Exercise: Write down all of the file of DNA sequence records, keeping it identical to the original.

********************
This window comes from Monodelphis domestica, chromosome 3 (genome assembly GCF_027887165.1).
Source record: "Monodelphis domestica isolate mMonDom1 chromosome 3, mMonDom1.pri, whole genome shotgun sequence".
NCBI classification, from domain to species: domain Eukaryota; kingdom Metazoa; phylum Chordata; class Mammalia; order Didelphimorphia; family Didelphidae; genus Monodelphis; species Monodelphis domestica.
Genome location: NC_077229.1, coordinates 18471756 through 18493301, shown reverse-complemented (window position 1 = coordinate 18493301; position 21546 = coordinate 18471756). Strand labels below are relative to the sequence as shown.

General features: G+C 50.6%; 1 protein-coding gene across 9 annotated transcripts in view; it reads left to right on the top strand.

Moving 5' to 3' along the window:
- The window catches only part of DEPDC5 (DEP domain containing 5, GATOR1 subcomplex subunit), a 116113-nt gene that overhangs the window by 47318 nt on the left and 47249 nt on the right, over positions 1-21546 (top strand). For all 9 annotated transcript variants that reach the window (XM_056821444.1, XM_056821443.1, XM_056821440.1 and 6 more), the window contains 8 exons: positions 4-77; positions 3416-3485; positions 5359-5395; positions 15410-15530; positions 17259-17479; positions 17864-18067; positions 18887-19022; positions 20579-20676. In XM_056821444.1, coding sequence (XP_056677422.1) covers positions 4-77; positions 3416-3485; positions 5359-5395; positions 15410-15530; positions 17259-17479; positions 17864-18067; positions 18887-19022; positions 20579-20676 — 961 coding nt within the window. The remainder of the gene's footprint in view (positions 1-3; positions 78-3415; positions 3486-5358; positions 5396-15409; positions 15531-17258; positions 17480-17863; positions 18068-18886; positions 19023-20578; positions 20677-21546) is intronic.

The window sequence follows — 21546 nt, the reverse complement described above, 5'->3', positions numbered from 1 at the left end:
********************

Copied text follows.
This window comes from Monodelphis domestica, chromosome 3 (genome assembly GCF_027887165.1).
Source record: "Monodelphis domestica isolate mMonDom1 chromosome 3, mMonDom1.pri, whole genome shotgun sequence".
NCBI classification, from domain to species: domain Eukaryota; kingdom Metazoa; phylum Chordata; class Mammalia; order Didelphimorphia; family Didelphidae; genus Monodelphis; species Monodelphis domestica.
Genome location: NC_077229.1, coordinates 18471756 through 18493301, shown reverse-complemented (window position 1 = coordinate 18493301; position 21546 = coordinate 18471756). Strand labels below are relative to the sequence as shown.

General features: G+C 50.6%; 1 protein-coding gene across 9 annotated transcripts in view; it reads left to right on the top strand.

Moving 5' to 3' along the window:
- The window catches only part of DEPDC5 (DEP domain containing 5, GATOR1 subcomplex subunit), a 116113-nt gene that overhangs the window by 47318 nt on the left and 47249 nt on the right, over positions 1-21546 (top strand). For all 9 annotated transcript variants that reach the window (XM_056821444.1, XM_056821443.1, XM_056821440.1 and 6 more), the window contains 8 exons: positions 4-77; positions 3416-3485; positions 5359-5395; positions 15410-15530; positions 17259-17479; positions 17864-18067; positions 18887-19022; positions 20579-20676. In XM_056821444.1, coding sequence (XP_056677422.1) covers positions 4-77; positions 3416-3485; positions 5359-5395; positions 15410-15530; positions 17259-17479; positions 17864-18067; positions 18887-19022; positions 20579-20676 — 961 coding nt within the window. The remainder of the gene's footprint in view (positions 1-3; positions 78-3415; positions 3486-5358; positions 5396-15409; positions 15531-17258; positions 17480-17863; positions 18068-18886; positions 19023-20578; positions 20677-21546) is intronic.

The window sequence follows — 21546 nt, the reverse complement described above, 5'->3', positions numbered from 1 at the left end: